At the beginning of each year, the SUNY community and all of New York gets a chance to learn about the progress of the system into the coming year. It’s the State of the University address, and this year, in her first as the 13 chancellor of SUNY, Kristina M. Johnson finally had her chance to lay down her vision for SUNY’s millions of constituents. Earlier this morning, Chancellor Johnson gave her inaugural State of the University System address at the Albany Capital Center in downtown Albany.
She was introduced to the stage by SUNY Board of Trustees Chairman H. Carl McCall who noted, “Today is exciting. After five months of phenomenal leadership, today marks our chancellor’s first opportunity to address this audience and map out her vision for what we can achieve.”
At the start, Chancellor Johnson shared stories of her travels to nearly half of SUNY’s 64 colleges and universities, from her trip aboard Maritime’s Empire State VI training ship to Buffalo State’s campus and a look inside their culinary program. She will visit the rest of the campuses in the new year.
“In my travels to the campuses, I have developed a soaring pride that SUNY is able to offer its students so many different opportunities to build a better world,” said Chancellor Johnson. “Each SUNY school is distinctive, with its own history, legacy, and future, but each is also the cultural and economic heart of its community—offering crucial resources for local businesses as well as educating their workforces.”
But the majority of Chancellor Johnson’s address focused on her vision for SUNY, highlighting four themes that will comprise the foundation of her chancellorship which were inspired by her travels across the state while meeting students, faculty, and leadership at SUNY campuses:
Let’s look into these themes and what they might bring to SUNY students, alumni, and faculty/staff.
Chancellor Johnson—an energy expert, researcher, and entrepreneur, as well as experienced educator—called for a doubling of research and innovation across the SUNY System in the next decade.
“In terms of education and research, the boundaries between disciplines are disappearing,” she said. “For SUNY to be a leader in this next century and realize the potential of artificial and augmented intelligence, we need to increase the cross-disciplinary research, scholarly work, and outreach we do.”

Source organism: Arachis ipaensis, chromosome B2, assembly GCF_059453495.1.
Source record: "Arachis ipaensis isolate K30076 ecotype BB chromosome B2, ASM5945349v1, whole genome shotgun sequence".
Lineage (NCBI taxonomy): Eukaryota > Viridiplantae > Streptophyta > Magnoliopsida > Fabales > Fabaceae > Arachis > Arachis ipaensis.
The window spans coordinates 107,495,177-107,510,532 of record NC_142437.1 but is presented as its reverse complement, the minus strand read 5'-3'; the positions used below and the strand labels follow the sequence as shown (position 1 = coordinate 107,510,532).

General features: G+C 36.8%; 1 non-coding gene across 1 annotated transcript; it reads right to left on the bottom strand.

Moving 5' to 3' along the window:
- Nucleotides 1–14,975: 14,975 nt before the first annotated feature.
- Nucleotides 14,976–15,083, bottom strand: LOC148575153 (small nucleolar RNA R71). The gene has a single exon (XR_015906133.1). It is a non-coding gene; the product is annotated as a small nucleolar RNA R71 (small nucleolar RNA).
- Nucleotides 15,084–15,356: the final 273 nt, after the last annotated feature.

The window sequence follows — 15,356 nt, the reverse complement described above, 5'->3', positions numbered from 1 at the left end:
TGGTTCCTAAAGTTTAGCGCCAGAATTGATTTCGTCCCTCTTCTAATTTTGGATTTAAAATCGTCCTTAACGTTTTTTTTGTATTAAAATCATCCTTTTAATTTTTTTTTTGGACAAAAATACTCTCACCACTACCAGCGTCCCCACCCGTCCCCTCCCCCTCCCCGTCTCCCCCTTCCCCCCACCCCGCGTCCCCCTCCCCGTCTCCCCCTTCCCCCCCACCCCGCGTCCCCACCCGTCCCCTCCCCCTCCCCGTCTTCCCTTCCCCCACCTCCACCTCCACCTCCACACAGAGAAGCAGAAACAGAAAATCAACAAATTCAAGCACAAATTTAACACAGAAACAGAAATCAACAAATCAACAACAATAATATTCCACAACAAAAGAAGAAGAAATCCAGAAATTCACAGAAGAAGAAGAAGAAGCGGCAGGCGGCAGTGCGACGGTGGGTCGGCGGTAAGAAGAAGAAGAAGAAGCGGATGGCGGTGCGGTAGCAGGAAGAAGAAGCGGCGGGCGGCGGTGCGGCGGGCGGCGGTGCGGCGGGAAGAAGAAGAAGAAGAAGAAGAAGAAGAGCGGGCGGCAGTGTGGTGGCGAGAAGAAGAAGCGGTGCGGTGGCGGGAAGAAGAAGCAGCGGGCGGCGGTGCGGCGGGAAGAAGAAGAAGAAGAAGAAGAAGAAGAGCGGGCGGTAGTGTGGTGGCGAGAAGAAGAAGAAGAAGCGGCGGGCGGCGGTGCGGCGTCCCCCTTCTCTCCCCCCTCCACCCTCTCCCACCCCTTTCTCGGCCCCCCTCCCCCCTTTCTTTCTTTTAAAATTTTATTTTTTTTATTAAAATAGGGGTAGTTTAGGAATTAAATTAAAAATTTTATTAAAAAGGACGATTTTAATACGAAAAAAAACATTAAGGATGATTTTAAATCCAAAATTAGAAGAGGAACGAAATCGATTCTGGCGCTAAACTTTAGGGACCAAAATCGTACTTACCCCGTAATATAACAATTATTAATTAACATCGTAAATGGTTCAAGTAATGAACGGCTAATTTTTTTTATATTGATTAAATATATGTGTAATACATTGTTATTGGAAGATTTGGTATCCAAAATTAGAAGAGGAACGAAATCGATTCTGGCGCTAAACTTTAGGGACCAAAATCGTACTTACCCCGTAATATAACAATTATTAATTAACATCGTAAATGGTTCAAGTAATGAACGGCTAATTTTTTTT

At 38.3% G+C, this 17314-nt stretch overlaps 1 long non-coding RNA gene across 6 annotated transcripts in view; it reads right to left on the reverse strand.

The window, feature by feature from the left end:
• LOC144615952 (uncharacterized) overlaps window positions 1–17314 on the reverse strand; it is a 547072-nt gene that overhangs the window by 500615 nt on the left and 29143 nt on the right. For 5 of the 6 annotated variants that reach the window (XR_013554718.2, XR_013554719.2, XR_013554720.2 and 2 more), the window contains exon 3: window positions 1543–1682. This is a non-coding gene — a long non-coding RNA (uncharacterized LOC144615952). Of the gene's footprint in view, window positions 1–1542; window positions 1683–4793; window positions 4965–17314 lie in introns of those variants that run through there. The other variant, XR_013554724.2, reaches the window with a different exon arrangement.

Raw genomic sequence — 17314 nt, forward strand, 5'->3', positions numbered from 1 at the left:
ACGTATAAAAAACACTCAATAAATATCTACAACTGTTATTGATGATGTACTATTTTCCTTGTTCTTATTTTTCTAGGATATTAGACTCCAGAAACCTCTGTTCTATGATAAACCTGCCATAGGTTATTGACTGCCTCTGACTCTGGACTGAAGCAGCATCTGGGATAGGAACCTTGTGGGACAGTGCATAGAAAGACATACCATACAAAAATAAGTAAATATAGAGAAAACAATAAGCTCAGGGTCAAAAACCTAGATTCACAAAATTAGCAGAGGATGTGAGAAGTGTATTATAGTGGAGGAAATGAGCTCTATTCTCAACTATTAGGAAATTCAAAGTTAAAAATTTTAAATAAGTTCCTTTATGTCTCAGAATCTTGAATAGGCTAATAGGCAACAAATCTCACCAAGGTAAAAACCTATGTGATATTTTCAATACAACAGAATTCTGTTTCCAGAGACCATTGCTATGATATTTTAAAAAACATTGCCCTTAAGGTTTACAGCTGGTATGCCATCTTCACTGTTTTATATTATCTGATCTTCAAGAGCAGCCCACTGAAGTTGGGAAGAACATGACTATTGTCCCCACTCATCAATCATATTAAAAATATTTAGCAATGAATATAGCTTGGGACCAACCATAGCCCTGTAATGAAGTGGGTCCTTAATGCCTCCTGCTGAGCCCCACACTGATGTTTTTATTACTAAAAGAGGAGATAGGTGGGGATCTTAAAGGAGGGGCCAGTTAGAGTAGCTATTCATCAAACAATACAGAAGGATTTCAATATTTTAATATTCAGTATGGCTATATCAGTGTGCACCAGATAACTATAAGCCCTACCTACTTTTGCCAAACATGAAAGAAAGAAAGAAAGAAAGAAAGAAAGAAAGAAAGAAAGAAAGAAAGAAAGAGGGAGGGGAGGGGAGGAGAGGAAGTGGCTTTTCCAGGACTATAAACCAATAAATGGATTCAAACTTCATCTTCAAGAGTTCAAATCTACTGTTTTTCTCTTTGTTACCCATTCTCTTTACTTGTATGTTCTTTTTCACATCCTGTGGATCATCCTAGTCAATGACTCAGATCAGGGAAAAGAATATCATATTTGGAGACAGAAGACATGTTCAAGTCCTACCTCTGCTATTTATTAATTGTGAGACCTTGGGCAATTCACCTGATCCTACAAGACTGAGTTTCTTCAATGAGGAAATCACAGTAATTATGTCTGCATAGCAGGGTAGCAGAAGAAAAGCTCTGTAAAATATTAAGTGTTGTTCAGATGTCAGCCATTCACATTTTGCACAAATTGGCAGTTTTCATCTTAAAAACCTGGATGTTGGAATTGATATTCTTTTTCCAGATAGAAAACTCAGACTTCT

This goal will be achieved in part by expanding student opportunities and internships in emerging fields like artificial intelligence, robotics, data analytics, and their applications to education and healthcare, and by making targeted investments in research and faculty development.
To continue to build a more individualized SUNY experience, Chancellor Johnson urged a strengthened commitment to ensure every student is given the tools, support, and safety needed to complete her or his education.
“An individual education is not just about helping our students chart a course through our classrooms,” she said. “It is about helping students with different backgrounds and different resources succeed. Thanks to the Governor’s Excelsior Scholarship Program, the Tuition Assistance Program, and other state scholarships, half of our students now attend college tuition-free. But tuition alone is not enough to help all of our students stay in school and finish their degrees. Other financial concerns, academic barriers, and the general unpredictability of life are challenges we need to be prepared to help our students overcome.”